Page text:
Career Burnout: Is Stress Playing a Part?

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Burnout is the result of prolonged stressors on the job that create emotional and physical exhaustion. It makes going to work more difficult and can even undermine feelings of competence and worth. Other characteristics of burnout include feelings of anxiety and/or depression, a cynical outlook, increased use of alcohol or drugs, and somatic ailments, such as headaches and stomach problems.

Burnout not only causes emotional and physical problems, but can also lead to increased absenteeism, decreased commitment to work, and impaired work performance. These issues continue to exist outside of the workplace and can negatively affect relationships at home and with friends.

Avoiding burnout is not only a concern to employees, but to employers as well. Happy employees are more productive, take less sick leave, and are less likely to incur a workplace injury.

Causes of Burnout

Burnout is greatest when workers don't feel competent to meet work expectations, are unable to exert any choice or control, or when they don't receive support. Other stressors that lead to burnout include:

  • Unmanageable work load
  • Excessive demands
  • Unsatisfactory work conditions
  • Monotonous tasks
  • Inflexible work schedules
  • Long hours
  • Lack of input on decisions
  • Job insecurity
  • Under paid
  • Unclear work performance evaluation methods
  • Lack of recognition
  • Difficult work colleagues
  • Inadequate or unsupportive supervisors
  • Bullying or harassment
  • Isolation
  • No system for dealing with workplace issues
  • Poor leadership
  • Poor communication
  • Conflict with managers or coworkers

Strategies to Prevent Burnout

Avoiding career burnout starts by determining the source of the stress. While not all stressors can be eliminated, many can be addressed in ways that improve job satisfaction. One of the first ways an employee can make changes is to adjust his or her attitude at the workplace. This can include paying attention to enjoyable aspects of the job, or offering support or recognition to difficult coworkers. Taking breaks during the day and improving time management can help manage mental energy and productivity.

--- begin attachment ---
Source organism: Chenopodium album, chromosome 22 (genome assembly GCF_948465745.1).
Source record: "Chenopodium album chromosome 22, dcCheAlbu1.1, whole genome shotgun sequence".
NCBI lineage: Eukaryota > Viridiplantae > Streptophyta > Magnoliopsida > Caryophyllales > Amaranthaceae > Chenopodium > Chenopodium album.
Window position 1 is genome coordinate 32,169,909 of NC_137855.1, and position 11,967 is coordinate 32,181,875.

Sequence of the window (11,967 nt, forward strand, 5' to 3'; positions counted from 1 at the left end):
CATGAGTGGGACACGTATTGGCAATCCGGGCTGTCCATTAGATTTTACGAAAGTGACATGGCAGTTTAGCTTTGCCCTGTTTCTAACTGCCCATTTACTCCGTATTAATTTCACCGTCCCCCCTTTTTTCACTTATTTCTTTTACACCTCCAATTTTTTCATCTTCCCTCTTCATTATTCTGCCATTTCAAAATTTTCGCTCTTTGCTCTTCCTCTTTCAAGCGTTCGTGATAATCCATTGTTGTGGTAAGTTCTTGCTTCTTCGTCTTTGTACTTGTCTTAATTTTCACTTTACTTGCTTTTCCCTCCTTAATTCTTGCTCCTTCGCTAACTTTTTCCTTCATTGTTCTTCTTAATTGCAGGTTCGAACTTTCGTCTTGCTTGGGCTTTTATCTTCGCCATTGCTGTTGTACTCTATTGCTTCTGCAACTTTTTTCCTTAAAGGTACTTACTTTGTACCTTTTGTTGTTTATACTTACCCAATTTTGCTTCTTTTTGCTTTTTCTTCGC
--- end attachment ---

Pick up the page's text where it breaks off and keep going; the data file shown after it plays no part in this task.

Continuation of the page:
Participating in workshops or seminars expands knowledge of the job and industry. Workers can stay on top of current trends by reading books and trade magazines related to their specific field and occupation. This improves feelings of competence, as well as increasing value to the employer.

Workers don't have to suffer burnout alone. Many coworkers, friends, and family can offer support and encouragement. Sometimes talking about the issues is enough to reduce stress. Friends and family can also provide ideas and suggestions to cope with or improve the situation.

Employees should seek out enjoyable hobbies and nurture personal relationships to rejuvenate themselves outside of work. Eating well, exercising regularly and getting enough sleep can improve health and mood. Workers should take advantage of job-allowed vacations to re-energize.

If the situation continues, burnout victims can evaluate their options. One option is to research ways to impart change at the office, such as developing flexible work options or employee support programs. Another option is to inventory one's skills, experiences, and interests as preparation for finding a new job. This might be the best solution for employees who enjoy their work, but have an unsupportive or toxic office environment.

If none of the above tactics work, professional counseling can provide coping strategies, stress reduction tips and other mental health or job support options.



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Next: Generalized Anxiety Disorder (GAD)

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